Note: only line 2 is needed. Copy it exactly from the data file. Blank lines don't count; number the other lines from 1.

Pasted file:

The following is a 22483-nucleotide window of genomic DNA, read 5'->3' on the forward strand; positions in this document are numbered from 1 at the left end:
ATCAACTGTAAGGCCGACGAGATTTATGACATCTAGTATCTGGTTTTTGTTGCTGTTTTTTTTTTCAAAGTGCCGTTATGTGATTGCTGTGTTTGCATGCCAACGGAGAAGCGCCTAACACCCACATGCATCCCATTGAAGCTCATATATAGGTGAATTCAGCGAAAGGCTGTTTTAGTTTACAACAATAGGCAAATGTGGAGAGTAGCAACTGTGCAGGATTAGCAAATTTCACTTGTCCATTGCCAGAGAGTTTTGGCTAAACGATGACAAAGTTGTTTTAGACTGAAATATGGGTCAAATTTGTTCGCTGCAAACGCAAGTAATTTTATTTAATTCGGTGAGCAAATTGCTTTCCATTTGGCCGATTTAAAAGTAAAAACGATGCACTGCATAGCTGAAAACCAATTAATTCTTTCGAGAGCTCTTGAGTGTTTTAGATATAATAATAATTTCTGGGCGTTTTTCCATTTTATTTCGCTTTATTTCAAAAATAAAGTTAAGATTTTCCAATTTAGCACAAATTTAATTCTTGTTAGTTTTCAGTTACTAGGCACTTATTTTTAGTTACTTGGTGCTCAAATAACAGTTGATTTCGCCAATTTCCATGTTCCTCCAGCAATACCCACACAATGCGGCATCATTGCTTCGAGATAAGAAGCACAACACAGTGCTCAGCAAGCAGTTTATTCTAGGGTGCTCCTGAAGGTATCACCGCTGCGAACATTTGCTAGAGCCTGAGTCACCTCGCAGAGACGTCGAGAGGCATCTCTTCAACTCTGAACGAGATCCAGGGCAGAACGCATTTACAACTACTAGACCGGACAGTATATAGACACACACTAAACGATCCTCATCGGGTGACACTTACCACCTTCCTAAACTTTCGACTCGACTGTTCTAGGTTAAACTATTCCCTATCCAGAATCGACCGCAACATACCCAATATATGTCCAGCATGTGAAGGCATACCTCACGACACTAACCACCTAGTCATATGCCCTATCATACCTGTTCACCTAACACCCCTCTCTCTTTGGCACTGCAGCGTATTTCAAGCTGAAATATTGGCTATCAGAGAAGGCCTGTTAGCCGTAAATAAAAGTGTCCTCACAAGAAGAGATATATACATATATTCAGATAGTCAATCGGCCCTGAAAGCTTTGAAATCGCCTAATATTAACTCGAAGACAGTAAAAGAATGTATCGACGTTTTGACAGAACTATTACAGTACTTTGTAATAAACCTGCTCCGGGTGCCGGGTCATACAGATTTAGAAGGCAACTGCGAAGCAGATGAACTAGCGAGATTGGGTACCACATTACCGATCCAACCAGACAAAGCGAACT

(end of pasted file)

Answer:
ATCAACTGTAAGGCCGACGAGATTTATGACATCTAGTATCTGGTTTTTGTTGCTGTTTTTTTTTTCAAAGTGCCGTTATGTGATTGCTGTGTTTGCATGCCAACGGAGAAGCGCCTAACACCCACATGCATCCCATTGAAGCTCATATATAGGTGAATTCAGCGAAAGGCTGTTTTAGTTTACAACAATAGGCAAATGTGGAGAGTAGCAACTGTGCAGGATTAGCAAATTTCACTTGTCCATTGCCAGAGAGTTTTGGCTAAACGATGACAAAGTTGTTTTAGACTGAAATATGGGTCAAATTTGTTCGCTGCAAACGCAAGTAATTTTATTTAATTCGGTGAGCAAATTGCTTTCCATTTGGCCGATTTAAAAGTAAAAACGATGCACTGCATAGCTGAAAACCAATTAATTCTTTCGAGAGCTCTTGAGTGTTTTAGATATAATAATAATTTCTGGGCGTTTTTCCATTTTATTTCGCTTTATTTCAAAAATAAAGTTAAGATTTTCCAATTTAGCACAAATTTAATTCTTGTTAGTTTTCAGTTACTAGGCACTTATTTTTAGTTACTTGGTGCTCAAATAACAGTTGATTTCGCCAATTTCCATGTTCCTCCAGCAATACCCACACAATGCGGCATCATTGCTTCGAGATAAGAAGCACAACACAGTGCTCAGCAAGCAGTTTATTCTAGGGTGCTCCTGAAGGTATCACCGCTGCGAACATTTGCTAGAGCCTGAGTCACCTCGCAGAGACGTCGAGAGGCATCTCTTCAACTCTGAACGAGATCCAGGGCAGAACGCATTTACAACTACTAGACCGGACAGTATATAGACACACACTAAACGATCCTCATCGGGTGACACTTACCACCTTCCTAAACTTTCGACTCGACTGTTCTAGGTTAAACTATTCCCTATCCAGAATCGACCGCAACATACCCAATATATGTCCAGCATGTGAAGGCATACCTCACGACACTAACCACCTAGTCATATGCCCTATCATACCTGTTCACCTAACACCCCTCTCTCTTTGGCACTGCAGCGTATTTCAAGCTGAAATATTGGCTATCAGAGAAGGCCTGTTAGCCGTAAATAAAAGTGTCCTCACAAGAAGAGATATATACATATATTCAGATAGTCAATCGGCCCTGAAAGCTTTGAAATCGCCTAATATTAACTCGAAGACAGTAAAAGAATGTATCGACGTTTTGACAGAACTATTACAGTACTTTGTAATAAACCTGCTCCGGGTGCCGGGTCATACAGATTTAGAAGGCAACTGCGAAGCAGATGAACTAGCGAGATTGGGTACCACATTACCGATCCAACCAGACAAAGCGAACT